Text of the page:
It was during one of my daily morning walks that this ‘friend’ of mine flagged me down from a distance. I walked quiet briskly, so he waved from a distance so that I get enough notice. He walked towards me on the walkway slowly.
As my experience goes there are three kinds of friends. The first group is those whom you have met, talked, and are or were somewhat in frequent communication with. You perhaps know his/her family members and may have even visited them. Maybe they and their family members have visited your home, too. One’s childhood and school or college friends are mostly of this type. The second type comprises of those with whom you have had some communications, but have never met. You know probably nothing about them, except their names and addresses. The third group is of people who you regularly or frequently meet, but have probably never talked to. You know nothing about them, except that you recognize them by face. You may have been travelling in the same bus or used to meet at some place regularly.
This ‘friend’ who flagged me down belonged to the third category. We used to meet frequently during our morning walks. We used to cross each other, sometimes smile or at least acknowledge each other’s presence. But we have never talked. I knew nothing about him. He knew nothing about me either.
I was slightly surprised at his signaling me to stop. I slowed down and stopped near him.
He said, ‘I am sorry to interrupt your morning walk. But I am curious and want to ask you something. I hope you don’t mind.’
I smiled and said, ‘No, not at all.’
‘My name is Varun.’
‘And I am Jayanthan.’ We smiled again and shook hands.
There were more people approaching us from both sides in the course of their morning walk. We, therefore, moved into the middle of the park around which the walk-way has been constructed, so that we don’t obstruct their way.
Then I told him, ‘All right, Mr Varun. You wanted to ask me something?’
‘Yes. Mmm. I have seen that you walk very briskly. Today, and on a few earlier occasions too, I noticed that at certain places you suddenly slow down and walk very cautiously stepping one careful step after another for a few metres. Then you resume your normal speed and continue to walk. I used to wonder why you do that.’
I thought for a moment. Then pointing to a corner on the other side of the park, I asked him, ‘Is that where you noticed me slowing down?’
‘Yes. There, in that corner. Today I saw you suddenly slowing down there.’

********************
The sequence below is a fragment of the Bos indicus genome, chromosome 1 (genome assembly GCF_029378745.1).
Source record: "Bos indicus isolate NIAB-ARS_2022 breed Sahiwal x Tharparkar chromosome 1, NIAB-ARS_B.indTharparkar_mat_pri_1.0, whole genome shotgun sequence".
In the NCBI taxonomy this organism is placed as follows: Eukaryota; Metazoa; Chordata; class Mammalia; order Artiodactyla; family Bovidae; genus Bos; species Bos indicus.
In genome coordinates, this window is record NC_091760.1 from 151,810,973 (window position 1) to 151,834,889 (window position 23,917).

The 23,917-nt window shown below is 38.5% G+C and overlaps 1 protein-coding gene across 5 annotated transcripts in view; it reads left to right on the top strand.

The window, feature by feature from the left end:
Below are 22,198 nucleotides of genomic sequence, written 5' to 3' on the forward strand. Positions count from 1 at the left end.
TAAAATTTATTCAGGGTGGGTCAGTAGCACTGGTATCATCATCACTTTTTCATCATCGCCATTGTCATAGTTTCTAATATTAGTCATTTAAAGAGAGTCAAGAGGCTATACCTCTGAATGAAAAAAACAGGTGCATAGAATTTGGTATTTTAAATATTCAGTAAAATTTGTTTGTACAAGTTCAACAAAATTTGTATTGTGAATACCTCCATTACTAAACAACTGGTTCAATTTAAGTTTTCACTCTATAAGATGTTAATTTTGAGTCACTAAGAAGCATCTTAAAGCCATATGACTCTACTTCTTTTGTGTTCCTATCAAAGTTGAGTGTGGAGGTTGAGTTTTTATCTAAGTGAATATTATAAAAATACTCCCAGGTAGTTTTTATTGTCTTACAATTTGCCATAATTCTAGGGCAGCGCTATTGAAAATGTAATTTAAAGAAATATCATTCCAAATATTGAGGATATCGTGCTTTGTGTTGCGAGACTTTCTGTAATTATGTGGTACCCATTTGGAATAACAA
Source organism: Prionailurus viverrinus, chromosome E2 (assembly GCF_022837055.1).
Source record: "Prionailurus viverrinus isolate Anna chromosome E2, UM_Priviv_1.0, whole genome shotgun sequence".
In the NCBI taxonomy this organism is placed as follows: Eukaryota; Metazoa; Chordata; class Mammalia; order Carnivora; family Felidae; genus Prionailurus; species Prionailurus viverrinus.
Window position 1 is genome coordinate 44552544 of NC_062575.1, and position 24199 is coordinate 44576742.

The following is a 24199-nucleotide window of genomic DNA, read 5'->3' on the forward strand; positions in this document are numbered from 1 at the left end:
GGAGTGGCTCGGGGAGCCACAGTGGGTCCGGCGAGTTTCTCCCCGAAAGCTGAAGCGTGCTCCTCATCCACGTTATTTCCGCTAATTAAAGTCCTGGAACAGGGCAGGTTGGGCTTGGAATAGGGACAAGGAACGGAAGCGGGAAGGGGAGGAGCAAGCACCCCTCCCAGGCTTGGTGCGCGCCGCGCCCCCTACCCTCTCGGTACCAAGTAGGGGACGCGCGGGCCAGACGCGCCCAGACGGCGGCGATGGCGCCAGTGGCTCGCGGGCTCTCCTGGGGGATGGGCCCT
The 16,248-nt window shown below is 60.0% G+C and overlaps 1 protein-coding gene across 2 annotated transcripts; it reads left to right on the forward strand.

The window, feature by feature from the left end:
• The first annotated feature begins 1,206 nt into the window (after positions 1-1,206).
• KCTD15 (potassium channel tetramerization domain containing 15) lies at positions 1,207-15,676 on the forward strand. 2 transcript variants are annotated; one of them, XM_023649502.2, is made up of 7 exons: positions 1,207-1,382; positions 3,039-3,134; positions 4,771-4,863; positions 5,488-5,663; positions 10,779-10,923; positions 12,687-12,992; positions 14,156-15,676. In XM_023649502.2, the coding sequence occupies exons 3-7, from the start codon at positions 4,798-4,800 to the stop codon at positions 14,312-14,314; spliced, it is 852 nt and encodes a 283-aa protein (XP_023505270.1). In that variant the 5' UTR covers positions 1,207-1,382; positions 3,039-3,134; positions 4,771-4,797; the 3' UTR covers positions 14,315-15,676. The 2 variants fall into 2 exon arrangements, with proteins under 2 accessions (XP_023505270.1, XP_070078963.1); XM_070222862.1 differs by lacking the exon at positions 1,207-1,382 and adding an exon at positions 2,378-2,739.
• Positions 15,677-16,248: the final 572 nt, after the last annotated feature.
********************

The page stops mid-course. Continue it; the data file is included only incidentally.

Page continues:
I said, ‘All right, let us go there.’
We walked to the corner. On the way I asked him, ‘Did you notice anything peculiar at the place where I suddenly slowed down?’
He said, ‘Yes, I did, but I couldn’t find anything.’
‘All right, let us see.’
I didn’t say anything till we reached the spot. When we reached I asked Varun, ‘Do you see anything particular there? Please look again.’
He looked again. It had rained a couple of days earlier. There was however, no trace of water forcing one to slow down lest one should slip and fall. There was no cow dung either, which sometimes we notice in the walking tracks. Stray dogs have not made the place dirty also. Sometimes both the animals use the place to answer nature’s call.
Varun said, ‘Nothing, I don’t see anything peculiar there.’
I asked him, ‘Absolutely nothing?’
He looked again and said, ‘Well, nothing, except ...’
‘Except ... the group of ants.’
I said, ‘Yes, now you know the answer to your question.’
He looked puzzled. He didn’t understand.
I said, ‘The ants are the cause of my slowing down at this particular place.’
He still did not understand.
I said, ‘Look, I do not want to crush any ant under my feet. I tread my way cautiously to avoid the ants. That is why I was walking slowly here.’
He looked at me even more puzzled, as if he was seeing me for the first time.
‘I don’t understand’, said he. ‘Is it to save these little creatures that you interrupt your pace? Are you crazy?’, he laughed as if he had cracked a joke.
I looked at the ants and told him, ‘Maybe they don’t share your views. Why do you think these so called ‘little creatures’ are not important? Aren’t they part of this vast nature? Have they not been created by God, too, like us humans? If you don’t believe in God, even then you will admit that these ants are as much part of the nature as we humans are. Won’t you?’